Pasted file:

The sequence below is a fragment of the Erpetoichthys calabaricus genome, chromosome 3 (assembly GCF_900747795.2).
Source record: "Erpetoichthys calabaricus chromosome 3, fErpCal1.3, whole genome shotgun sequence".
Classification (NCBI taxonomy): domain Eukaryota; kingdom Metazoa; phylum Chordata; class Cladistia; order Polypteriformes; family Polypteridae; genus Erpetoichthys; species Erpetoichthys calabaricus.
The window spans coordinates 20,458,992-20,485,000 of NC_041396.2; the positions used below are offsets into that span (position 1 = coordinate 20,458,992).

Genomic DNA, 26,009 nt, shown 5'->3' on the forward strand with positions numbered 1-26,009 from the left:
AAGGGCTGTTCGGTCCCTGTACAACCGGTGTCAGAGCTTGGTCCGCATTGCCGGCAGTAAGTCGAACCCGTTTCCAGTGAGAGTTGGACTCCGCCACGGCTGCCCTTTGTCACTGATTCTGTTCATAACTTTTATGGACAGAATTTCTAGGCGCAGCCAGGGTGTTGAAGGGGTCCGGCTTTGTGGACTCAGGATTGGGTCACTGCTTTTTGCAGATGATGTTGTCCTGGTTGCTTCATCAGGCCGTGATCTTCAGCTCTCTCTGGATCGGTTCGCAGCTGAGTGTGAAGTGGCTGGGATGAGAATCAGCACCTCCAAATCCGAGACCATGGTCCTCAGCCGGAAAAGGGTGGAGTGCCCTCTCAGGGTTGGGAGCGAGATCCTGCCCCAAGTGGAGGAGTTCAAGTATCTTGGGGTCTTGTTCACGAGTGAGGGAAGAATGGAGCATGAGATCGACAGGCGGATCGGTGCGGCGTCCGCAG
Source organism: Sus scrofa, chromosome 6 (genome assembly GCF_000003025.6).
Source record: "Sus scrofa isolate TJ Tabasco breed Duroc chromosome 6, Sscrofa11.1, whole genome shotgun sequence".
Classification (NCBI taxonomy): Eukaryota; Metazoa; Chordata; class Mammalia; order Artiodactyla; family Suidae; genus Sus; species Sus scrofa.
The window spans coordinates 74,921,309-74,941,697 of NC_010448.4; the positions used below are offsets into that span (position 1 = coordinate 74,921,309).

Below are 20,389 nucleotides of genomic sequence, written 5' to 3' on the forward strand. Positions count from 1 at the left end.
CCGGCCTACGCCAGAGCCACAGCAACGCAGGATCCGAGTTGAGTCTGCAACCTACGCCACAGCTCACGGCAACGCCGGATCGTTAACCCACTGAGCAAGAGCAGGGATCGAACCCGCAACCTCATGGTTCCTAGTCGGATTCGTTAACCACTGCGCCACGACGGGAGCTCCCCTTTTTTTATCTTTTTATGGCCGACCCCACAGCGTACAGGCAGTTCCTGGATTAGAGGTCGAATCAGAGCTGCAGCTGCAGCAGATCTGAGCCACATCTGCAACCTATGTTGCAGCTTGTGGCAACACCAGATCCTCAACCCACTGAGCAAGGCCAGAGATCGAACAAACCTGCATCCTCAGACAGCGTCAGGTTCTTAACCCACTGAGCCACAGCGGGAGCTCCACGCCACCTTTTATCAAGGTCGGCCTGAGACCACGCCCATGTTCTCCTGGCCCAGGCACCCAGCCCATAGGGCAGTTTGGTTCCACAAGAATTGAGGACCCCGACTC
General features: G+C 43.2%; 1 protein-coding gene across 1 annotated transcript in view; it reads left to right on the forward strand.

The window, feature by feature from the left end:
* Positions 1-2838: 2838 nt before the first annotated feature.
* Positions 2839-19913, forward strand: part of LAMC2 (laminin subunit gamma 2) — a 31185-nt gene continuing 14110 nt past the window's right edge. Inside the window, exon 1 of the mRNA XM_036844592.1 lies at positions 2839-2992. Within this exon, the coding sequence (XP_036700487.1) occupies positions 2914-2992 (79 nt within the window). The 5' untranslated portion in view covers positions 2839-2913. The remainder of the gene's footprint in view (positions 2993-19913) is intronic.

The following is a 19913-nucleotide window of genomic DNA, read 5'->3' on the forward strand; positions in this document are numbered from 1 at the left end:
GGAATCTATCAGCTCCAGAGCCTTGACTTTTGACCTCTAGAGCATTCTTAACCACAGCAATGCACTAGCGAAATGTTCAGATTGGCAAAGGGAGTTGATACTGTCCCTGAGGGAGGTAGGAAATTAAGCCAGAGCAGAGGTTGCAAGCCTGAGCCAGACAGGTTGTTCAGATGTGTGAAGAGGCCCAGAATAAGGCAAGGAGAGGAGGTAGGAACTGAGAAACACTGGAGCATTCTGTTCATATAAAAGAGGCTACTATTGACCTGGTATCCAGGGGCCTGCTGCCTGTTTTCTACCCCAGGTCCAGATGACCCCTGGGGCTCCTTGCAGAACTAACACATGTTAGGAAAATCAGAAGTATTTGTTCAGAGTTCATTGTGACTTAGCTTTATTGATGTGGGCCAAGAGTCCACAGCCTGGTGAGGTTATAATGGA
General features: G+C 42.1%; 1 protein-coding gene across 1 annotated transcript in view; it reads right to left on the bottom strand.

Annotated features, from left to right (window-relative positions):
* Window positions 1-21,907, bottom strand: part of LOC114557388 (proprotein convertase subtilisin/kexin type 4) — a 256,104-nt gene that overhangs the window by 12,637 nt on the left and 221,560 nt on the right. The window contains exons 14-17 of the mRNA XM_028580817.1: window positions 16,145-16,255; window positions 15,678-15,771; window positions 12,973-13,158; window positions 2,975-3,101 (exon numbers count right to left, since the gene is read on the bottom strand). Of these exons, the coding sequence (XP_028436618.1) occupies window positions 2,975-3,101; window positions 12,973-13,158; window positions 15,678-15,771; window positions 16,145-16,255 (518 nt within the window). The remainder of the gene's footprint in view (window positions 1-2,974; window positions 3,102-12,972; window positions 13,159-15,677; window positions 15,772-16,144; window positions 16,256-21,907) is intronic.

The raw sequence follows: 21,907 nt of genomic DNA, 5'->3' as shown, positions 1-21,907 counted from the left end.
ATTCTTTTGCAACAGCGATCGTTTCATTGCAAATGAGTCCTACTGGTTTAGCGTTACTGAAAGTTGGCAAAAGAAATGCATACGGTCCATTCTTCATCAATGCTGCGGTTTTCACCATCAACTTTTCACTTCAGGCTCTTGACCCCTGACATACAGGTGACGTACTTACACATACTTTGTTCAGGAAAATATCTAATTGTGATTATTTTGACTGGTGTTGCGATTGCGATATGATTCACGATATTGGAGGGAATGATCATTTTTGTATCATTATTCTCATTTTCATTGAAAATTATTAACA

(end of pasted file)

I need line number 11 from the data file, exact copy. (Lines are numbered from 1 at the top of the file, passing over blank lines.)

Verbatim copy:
Below are 20,389 nucleotides of genomic sequence, written 5' to 3' on the forward strand. Positions count from 1 at the left end.